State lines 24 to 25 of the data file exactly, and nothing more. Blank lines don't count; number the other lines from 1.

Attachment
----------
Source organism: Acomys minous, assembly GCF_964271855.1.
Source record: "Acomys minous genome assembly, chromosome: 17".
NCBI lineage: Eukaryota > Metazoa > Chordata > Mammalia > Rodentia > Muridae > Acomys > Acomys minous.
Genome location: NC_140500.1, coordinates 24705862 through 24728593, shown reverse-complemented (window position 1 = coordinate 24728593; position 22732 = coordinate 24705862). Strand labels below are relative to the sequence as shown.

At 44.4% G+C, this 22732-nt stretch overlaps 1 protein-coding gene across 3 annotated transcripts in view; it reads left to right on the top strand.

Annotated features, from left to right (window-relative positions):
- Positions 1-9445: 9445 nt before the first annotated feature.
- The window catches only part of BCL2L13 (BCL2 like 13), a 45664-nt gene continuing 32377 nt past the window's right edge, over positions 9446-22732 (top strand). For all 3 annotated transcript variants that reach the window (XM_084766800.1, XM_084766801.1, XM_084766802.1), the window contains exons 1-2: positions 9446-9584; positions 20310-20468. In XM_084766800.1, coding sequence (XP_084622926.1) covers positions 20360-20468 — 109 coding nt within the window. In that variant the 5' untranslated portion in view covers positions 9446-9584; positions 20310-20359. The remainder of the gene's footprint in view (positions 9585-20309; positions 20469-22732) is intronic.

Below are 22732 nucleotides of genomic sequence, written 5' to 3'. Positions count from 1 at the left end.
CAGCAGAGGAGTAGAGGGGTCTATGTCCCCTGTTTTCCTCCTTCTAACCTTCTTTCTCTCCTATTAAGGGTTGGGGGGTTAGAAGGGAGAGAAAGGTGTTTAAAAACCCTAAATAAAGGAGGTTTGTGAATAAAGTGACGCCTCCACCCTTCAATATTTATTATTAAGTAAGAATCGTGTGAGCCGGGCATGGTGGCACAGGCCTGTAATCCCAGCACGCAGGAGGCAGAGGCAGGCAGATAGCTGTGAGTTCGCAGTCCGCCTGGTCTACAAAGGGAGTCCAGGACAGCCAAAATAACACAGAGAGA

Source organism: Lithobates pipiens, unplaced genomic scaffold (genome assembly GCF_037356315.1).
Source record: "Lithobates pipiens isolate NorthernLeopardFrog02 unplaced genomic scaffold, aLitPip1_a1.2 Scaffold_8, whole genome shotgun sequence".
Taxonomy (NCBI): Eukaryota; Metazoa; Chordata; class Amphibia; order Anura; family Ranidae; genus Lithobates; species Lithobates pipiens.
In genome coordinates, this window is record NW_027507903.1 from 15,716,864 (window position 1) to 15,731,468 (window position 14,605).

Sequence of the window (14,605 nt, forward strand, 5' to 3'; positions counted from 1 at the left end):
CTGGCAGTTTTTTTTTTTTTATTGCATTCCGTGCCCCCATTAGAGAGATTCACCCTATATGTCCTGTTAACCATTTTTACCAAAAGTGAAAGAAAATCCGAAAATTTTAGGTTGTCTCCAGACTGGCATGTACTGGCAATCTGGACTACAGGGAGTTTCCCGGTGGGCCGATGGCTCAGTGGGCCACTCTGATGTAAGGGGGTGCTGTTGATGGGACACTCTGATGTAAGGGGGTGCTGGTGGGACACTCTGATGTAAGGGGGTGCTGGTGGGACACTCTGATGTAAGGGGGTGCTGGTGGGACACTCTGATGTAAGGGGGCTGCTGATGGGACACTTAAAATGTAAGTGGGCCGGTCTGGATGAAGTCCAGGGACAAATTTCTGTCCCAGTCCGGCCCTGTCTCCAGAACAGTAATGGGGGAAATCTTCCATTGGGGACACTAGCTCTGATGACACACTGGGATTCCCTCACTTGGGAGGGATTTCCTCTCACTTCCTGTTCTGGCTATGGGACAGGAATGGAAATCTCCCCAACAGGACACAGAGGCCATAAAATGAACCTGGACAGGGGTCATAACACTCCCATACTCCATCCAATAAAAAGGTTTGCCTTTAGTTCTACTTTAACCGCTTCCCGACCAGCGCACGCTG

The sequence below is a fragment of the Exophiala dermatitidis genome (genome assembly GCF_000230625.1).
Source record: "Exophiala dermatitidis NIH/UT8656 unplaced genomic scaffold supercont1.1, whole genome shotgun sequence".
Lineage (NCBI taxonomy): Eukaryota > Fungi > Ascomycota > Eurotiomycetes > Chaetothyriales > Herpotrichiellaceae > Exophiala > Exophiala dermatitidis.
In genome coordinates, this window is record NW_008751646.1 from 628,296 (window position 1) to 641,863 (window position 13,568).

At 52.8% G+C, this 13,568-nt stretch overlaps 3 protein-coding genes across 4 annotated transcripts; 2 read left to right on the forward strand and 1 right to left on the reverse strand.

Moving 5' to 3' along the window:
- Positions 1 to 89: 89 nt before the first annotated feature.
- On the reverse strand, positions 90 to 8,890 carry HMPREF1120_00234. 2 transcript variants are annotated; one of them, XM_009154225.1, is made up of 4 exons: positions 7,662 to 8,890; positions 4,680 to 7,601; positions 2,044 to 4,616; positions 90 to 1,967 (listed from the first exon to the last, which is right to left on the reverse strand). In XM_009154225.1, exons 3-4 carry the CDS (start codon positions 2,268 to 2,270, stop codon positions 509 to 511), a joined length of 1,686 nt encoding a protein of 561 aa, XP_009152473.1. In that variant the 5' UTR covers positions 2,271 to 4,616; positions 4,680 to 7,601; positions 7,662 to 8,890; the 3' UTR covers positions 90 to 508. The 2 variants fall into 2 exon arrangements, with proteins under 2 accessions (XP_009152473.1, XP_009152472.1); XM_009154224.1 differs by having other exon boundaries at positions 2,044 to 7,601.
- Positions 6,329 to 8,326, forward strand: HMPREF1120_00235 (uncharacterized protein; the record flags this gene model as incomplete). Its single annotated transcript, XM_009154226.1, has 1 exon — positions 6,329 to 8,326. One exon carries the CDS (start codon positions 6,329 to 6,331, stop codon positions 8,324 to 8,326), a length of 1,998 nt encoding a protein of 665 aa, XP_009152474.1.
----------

- On the reverse strand, positions 90 to 8,890 carry HMPREF1120_00234. 2 transcript variants are annotated; one of them, XM_009154225.1, is made up of 4 exons: positions 7,662 to 8,890; positions 4,680 to 7,601; positions 2,044 to 4,616; positions 90 to 1,967 (listed from the first exon to the last, which is right to left on the reverse strand). In XM_009154225.1, exons 3-4 carry the CDS (start codon positions 2,268 to 2,270, stop codon positions 509 to 511), a joined length of 1,686 nt encoding a protein of 561 aa, XP_009152473.1. In that variant the 5' UTR covers positions 2,271 to 4,616; positions 4,680 to 7,601; positions 7,662 to 8,890; the 3' UTR covers positions 90 to 508. The 2 variants fall into 2 exon arrangements, with proteins under 2 accessions (XP_009152473.1, XP_009152472.1); XM_009154224.1 differs by having other exon boundaries at positions 2,044 to 7,601.
- Positions 6,329 to 8,326, forward strand: HMPREF1120_00235 (uncharacterized protein; the record flags this gene model as incomplete). Its single annotated transcript, XM_009154226.1, has 1 exon — positions 6,329 to 8,326. One exon carries the CDS (start codon positions 6,329 to 6,331, stop codon positions 8,324 to 8,326), a length of 1,998 nt encoding a protein of 665 aa, XP_009152474.1.